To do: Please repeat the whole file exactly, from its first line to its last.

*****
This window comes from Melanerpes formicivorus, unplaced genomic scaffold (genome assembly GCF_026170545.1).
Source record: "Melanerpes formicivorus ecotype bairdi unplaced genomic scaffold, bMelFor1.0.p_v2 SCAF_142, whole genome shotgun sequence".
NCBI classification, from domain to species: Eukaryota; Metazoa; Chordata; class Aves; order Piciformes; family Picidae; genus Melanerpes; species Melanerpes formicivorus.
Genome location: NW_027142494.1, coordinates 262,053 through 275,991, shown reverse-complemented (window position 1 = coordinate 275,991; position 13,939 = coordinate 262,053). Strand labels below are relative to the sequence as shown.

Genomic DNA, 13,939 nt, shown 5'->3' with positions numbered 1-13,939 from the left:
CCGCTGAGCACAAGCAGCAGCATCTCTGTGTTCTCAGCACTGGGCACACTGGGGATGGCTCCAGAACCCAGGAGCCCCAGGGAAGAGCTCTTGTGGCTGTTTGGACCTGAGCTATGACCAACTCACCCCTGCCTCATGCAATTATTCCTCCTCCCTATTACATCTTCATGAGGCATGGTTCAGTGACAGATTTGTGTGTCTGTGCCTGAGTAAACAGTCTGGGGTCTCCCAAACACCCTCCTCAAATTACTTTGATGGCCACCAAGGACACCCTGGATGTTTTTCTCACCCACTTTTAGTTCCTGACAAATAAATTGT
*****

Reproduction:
This window comes from Melanerpes formicivorus, unplaced genomic scaffold (genome assembly GCF_026170545.1).
Source record: "Melanerpes formicivorus ecotype bairdi unplaced genomic scaffold, bMelFor1.0.p_v2 SCAF_142, whole genome shotgun sequence".
NCBI classification, from domain to species: Eukaryota; Metazoa; Chordata; class Aves; order Piciformes; family Picidae; genus Melanerpes; species Melanerpes formicivorus.
Genome location: NW_027142494.1, coordinates 262,053 through 275,991, shown reverse-complemented (window position 1 = coordinate 275,991; position 13,939 = coordinate 262,053). Strand labels below are relative to the sequence as shown.

Genomic DNA, 13,939 nt, shown 5'->3' with positions numbered 1-13,939 from the left:
CCGCTGAGCACAAGCAGCAGCATCTCTGTGTTCTCAGCACTGGGCACACTGGGGATGGCTCCAGAACCCAGGAGCCCCAGGGAAGAGCTCTTGTGGCTGTTTGGACCTGAGCTATGACCAACTCACCCCTGCCTCATGCAATTATTCCTCCTCCCTATTACATCTTCATGAGGCATGGTTCAGTGACAGATTTGTGTGTCTGTGCCTGAGTAAACAGTCTGGGGTCTCCCAAACACCCTCCTCAAATTACTTTGATGGCCACCAAGGACACCCTGGATGTTTTTCTCACCCACTTTTAGTTCCTGACAAATAAATTGT